Directed by Max Giwa, Dania Pasquini.
Starring Annabel Scholey, Hannah Arterton, Katy Brand, Greg Wise, Leona Lewis, and Danny Kirrane.
Maddie (Annabel Scholey) and Taylor (Hannah Arterton) are sisters, but they are nothing alike; vivacious and bright Maddie is in love with love, finding herself in the arms of this man and the other, while Taylor is reserved and timid, placing her academic life above romance. After a bad breakup, Maddie follows Taylor’s advice and goes to a small coastal village in Italy, where Taylor had once found romance, in order to find herself. When Taylor arrives a few weeks later, her sister drops a bomb: she’s getting married! Sure, she’s only known the guy for five weeks, but when you know, you know, right? Little does Maddie know that her beau, Raf (Giulio Berruti), is her little sister’s former holiday romance, maybe even the love of her life.
Set against the beautiful backdrop of summertime on the beach, Walking on Sunshine is a story about finding oneself, and finding love. Maddie is full of life and passion; despite the warnings of her sister Taylor and her friend Lil (Katy Brand), the professional erotic novel writer, she embraces the idea of marriage to a gorgeous and caring Italian man who is everything her ex Doug (Greg Wise) isn’t, probably for that reason alone. In the two days until the wedding, Taylor tries to reconcile herself with the idea of seeing her sister marry the only man she ever had feelings for. She’s supported by the friends she’d made on her holiday who have hung around: Elena (Leona Lewis, arguably here to fill the vocal talent quota), her boyfriend Enrico (Giulio Corso), and Mikey (Danny Kirrane).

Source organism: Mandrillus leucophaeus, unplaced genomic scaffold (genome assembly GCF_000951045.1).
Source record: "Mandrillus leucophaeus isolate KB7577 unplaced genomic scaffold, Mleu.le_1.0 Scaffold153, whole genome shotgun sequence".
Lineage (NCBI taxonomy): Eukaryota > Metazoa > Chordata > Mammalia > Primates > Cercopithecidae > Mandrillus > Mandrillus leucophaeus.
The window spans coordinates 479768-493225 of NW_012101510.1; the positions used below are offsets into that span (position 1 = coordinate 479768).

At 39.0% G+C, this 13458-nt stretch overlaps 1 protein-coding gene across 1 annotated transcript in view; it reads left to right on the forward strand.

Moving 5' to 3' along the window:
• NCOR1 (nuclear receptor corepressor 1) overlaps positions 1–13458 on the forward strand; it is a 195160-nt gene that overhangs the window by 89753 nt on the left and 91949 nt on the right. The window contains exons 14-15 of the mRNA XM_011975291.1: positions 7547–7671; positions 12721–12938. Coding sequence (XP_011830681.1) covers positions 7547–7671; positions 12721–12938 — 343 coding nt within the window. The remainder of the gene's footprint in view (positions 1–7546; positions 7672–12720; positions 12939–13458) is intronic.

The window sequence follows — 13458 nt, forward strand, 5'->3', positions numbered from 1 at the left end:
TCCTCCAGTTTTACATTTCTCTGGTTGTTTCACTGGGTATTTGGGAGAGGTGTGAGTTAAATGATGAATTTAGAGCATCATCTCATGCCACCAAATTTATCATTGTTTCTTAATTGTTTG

The question of will-they-won’t-they stretches itself to the max as the viewer begins to question whether Taylor should speak up and take a chance with her former summer love, or let him marry her sister who finally seems happy. The relationship between the two sisters is sweet and it is implied that their parents are gone, leaving just the two of them to care for each other. Despite the romantic triangle situation, the handsome Italian man never comes between the two English belles, which is refreshing like a cool beach breeze. Meanwhile, Elena and Enrico’s long-term engagement that sprung out of a holiday romance is absolutely endearing, as are Mikey’s attempts to seduce the worldly Lil who “wouldn’t order the fish and chips in Italy”. Doug is the only character who isn’t wholly pleasant, and his problematic relationship with Maddie makes an appearance and a statement that clashes vividly with the other partnerships depicted in the film. The point is made amid haphazard characterisation, but at least it’s there, in some form.
The music will hit that nostalgia spot, with famous songs like Wake Me Up Before You Go Go, It Must Have Been Love, Eternal Flame, and Girls Just Wanna Have Fun among others. The title finally makes sense when Taylor follows her friends to town where there is a tomato festival a la Tomatina in Buñol, Spain, and all the main characters (minus Maddie and Doug, who are singing a little duet of their own) spend the afternoon throwing tomatoes at each other while singing the timeless Katrina & the Waves hit. Admittedly, not all in the cast have a great vocal range; in fact, the ladies carry the whole film on their shoulders while the men struggle to keep up. That being said, this movie should not be viewed with extremely high expectations: it is a feel-good musical with some romantic tension and a lot of fun 80s songs, hen parties and stag nights in stunningly accurate 80s outfits, and scenes in the markets and the town square where the leads and the dancing passers-by are in absolute sync.
Like the posters say with their on-the-nose marketing, ‘if you liked Mamma Mia, you will love this’.
Flickering Myth Rating – Film ★ ★ / Movie ★ ★ ★